A reader named Chris writes in and asks:
I’m in recovery from codependency, early in the program. I’m working my way with the 12 steps under the guidance of my sponsor, who started me on the program. I don’t go to meetings, there are no groups in my area.I’ve been reading the posts on your website and wondering about how relevant they are to my own recovery. I guess the latter is my question. It’s very difficult for me to be honest with myself when doing the sheets for the steps. And apparently I’m having trouble with the whole Higher Power part, which I have not clearly laid out for myself. What further complicates things is that what got me into recovery in the first place is my negative, destructive behavior patterns in my new relationship. I care about the girl I’ve been with for 4 months now, and basically, even though it is ME who is in recovery first and foremost for MYSELF, she was the reason I started on this path. Are there useful resources dealing specifically with codependency online…..akin to your site?
One of my biggest problems, with regard to this higher power thing and life in general, is that I have a real problem with over-thinking and over-analyzing things….to the point of paralysis. This makes working with the steps so much more difficult. I tend to have an approach that is too analytical. Do you have any suggestions?
Well Chris, I think it comes down to a cliche: “trust the process.” You can work the 12 steps, either in AA or in Al-Anon, and you can follow the guidance of your sponsor and trust that the steps will get you to a better place. It becomes an issue of trust because there is no way someone can sit you down and clearly outline how each action that you take is going to produce meaningful results. Recovery is much more….cumulative than that. It has to build up. If you happen to follow a 12 step program, that is great–so long as you are taking real action. I definitely suffered from a bit of this “analysis paralysis” myself in early recovery and I had to develop some trust in order to move past it. Or more accurately, I had to let go of the need to know how it would all work. I had to surrender.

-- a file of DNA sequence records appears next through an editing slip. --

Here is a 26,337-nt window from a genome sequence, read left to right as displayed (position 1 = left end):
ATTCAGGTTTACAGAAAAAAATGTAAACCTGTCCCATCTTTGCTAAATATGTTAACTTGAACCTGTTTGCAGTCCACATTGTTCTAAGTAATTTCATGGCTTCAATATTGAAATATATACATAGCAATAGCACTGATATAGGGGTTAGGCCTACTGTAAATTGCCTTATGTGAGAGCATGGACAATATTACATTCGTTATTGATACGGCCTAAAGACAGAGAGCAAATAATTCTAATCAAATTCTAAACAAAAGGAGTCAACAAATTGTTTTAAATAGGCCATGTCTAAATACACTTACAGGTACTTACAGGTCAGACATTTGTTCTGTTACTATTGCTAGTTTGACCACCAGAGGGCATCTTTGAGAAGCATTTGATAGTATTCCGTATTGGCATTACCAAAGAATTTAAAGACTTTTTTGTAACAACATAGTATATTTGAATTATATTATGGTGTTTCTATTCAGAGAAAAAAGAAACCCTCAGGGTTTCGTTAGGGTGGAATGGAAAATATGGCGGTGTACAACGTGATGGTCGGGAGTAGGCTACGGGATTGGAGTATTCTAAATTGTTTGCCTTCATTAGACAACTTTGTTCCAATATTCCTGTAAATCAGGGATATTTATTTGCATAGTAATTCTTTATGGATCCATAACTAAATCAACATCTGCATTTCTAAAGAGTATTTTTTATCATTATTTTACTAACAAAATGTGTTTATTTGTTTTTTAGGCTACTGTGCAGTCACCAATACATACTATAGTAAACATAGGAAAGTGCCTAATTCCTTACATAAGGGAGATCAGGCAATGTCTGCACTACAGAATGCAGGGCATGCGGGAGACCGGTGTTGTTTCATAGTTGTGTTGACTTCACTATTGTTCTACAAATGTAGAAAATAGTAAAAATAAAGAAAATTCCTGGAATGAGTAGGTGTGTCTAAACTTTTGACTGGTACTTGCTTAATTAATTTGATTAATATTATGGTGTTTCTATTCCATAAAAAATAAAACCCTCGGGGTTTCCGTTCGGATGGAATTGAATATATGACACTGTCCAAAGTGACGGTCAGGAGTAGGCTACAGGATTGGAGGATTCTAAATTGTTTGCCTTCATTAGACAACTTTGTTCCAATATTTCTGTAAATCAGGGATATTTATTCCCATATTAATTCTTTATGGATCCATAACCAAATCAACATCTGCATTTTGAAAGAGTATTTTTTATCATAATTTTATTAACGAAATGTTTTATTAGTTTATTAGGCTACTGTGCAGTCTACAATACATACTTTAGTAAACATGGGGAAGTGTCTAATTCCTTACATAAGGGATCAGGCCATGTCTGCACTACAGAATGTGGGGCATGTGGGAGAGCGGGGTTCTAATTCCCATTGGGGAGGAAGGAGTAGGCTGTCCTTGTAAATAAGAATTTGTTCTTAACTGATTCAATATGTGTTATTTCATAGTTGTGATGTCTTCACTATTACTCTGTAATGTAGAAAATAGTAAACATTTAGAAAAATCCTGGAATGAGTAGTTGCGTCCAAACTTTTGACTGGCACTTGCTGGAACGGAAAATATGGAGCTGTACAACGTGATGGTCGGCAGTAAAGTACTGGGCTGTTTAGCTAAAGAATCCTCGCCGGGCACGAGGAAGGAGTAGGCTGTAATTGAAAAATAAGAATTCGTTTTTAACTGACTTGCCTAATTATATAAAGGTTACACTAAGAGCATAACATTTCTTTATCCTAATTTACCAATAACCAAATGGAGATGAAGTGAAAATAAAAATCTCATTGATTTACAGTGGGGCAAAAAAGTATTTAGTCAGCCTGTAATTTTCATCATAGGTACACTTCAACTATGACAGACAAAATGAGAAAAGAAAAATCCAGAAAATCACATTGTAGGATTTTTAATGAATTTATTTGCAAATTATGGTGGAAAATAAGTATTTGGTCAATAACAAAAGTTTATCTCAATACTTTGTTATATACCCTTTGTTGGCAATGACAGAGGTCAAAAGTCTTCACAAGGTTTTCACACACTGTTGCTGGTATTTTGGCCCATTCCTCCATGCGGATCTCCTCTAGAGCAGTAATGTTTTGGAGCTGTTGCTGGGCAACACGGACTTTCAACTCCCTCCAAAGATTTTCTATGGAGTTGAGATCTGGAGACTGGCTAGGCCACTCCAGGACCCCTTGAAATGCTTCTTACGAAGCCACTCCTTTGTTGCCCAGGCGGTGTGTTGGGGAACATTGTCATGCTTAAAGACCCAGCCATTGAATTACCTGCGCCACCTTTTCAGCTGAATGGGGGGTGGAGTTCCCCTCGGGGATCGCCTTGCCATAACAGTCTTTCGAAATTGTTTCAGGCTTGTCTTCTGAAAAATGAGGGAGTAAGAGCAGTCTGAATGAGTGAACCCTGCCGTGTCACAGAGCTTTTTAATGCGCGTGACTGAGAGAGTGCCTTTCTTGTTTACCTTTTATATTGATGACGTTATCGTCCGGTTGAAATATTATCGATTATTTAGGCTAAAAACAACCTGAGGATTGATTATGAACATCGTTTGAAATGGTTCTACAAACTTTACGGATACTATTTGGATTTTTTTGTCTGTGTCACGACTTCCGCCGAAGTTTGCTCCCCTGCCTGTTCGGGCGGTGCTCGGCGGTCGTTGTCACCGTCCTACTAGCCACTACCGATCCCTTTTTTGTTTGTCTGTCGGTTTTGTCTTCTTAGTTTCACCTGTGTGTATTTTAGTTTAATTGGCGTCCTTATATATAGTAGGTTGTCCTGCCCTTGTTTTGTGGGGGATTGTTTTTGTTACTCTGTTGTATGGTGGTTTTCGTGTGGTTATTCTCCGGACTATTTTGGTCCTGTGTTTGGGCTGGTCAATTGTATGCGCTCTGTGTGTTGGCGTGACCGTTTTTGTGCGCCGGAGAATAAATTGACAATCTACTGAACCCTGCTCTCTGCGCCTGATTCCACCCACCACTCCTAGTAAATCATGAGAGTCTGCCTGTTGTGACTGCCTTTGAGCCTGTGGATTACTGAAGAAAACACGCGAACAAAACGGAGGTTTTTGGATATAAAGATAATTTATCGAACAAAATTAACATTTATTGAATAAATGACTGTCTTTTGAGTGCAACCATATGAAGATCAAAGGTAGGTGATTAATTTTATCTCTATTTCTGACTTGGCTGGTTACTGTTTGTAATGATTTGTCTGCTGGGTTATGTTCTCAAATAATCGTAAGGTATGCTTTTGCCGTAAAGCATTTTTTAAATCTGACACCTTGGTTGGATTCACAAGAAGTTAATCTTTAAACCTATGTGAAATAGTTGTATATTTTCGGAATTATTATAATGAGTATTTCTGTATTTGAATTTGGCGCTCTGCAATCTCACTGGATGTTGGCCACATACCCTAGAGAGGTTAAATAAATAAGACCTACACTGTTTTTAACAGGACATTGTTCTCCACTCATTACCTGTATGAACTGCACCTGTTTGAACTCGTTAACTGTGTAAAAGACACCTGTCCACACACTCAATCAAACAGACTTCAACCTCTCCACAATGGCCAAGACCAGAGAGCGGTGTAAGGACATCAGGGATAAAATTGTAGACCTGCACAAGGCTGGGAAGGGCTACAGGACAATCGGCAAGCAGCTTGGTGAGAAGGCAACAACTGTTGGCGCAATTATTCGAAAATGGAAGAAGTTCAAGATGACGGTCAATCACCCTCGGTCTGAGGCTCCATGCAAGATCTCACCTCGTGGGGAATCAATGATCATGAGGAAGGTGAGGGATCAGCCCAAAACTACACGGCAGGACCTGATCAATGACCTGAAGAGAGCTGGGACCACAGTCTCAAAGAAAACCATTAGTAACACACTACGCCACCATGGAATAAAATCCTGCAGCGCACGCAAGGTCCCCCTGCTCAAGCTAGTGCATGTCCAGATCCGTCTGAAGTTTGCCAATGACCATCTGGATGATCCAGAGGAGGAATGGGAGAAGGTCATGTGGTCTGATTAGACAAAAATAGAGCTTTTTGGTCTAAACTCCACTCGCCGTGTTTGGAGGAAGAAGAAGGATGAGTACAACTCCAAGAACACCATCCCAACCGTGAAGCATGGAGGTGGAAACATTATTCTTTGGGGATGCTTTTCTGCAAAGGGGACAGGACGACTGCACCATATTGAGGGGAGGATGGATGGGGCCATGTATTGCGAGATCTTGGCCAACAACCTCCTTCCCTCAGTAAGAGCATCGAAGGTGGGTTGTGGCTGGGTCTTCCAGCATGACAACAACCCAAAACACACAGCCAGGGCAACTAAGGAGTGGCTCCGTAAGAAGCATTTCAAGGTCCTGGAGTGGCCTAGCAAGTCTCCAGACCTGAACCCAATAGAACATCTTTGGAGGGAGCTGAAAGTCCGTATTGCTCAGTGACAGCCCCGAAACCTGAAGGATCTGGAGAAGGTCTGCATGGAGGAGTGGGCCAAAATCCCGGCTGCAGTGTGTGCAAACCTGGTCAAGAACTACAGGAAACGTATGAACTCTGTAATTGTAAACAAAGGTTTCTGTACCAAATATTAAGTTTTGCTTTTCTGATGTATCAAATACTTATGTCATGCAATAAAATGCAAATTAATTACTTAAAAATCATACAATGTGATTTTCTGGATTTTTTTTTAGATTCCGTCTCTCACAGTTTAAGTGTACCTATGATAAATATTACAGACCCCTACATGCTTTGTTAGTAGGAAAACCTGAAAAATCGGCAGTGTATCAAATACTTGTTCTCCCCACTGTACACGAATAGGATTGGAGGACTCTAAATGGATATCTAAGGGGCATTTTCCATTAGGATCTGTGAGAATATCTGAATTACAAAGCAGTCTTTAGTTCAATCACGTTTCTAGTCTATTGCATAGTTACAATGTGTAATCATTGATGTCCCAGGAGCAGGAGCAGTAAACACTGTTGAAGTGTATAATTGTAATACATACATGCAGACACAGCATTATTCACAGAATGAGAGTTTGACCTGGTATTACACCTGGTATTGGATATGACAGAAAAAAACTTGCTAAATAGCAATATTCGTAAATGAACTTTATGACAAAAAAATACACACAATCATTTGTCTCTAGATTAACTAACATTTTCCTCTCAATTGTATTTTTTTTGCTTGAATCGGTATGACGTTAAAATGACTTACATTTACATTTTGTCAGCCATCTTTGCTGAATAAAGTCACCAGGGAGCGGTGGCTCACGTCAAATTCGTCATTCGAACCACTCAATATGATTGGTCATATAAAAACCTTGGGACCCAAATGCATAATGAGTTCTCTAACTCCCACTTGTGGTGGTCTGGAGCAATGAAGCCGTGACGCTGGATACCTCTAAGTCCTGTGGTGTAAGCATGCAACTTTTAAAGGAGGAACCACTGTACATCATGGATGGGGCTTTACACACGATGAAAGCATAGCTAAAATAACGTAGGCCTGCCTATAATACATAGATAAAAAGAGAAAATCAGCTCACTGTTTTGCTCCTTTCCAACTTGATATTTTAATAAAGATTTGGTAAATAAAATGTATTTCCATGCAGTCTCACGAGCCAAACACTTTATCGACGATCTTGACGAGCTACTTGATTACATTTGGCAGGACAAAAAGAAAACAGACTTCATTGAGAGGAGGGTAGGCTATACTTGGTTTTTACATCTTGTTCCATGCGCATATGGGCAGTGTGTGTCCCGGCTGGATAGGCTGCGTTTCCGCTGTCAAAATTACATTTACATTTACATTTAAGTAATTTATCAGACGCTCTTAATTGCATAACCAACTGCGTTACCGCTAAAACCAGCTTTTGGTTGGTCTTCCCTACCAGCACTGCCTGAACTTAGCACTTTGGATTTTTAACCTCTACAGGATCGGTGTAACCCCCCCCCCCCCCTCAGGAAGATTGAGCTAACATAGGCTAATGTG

This process continues on in recovery, even for those who use a more holistic approach that might not hinge on a 12 step program. It is still all about action, and many of those actions will not relate directly to your specific recovery goals. Regular exercise, helping others, seeking emotional balance….what do these really have to do with overcoming addiction or codependency issues? Nothing on the surface….but building up a regular pattern of positive action has a cumulative effect. Holistic growth becomes even more vital in long term recovery, as it is the key to overcoming complacency.
Now, how to incite action when you are stuck in analysis mode? Here are 3 suggestions:
First approach: Define 3 major goals for each day, such as:
* Don’t use drugs or alcohol no matter what.
* Exercise for 30 minutes.
* Help someone in recovery.
Most anyone can benefit from a simple routine like that, and can customize it to suit their needs.
Second approach: Make a commitment to regular service work. This forces action without having to think about it. You simple go help others in recovery, because you made a previous commitment to do so. Works wonders.
Third approach: Don’t just use a sponsor, but use a sponsorship circle that holds each other accountable for goals that you each set. Put them in writing on a whiteboard at a monthly meeting and then demand results from each other. Thus you can help motivate and inspire each other to take real action.
Ready for action? More information about recovery:
Finding an addiction recovery program – If you have finally come to a decision and have decided to get clean and sober, then you should jump start your recovery by vowing to take massive action in some way. The exact program that we choose to get clean is of little consequence. Think about it: how complicated is sobriety, really? It is not a magic formula. It is not a secret program. The solution is in the doing. You have to take action in order to recover, and those actions are almost never a mystery.
Consistent, positive action is enough to keep people clean and sober in most cases. The problem is in implementing this action on a regular basis.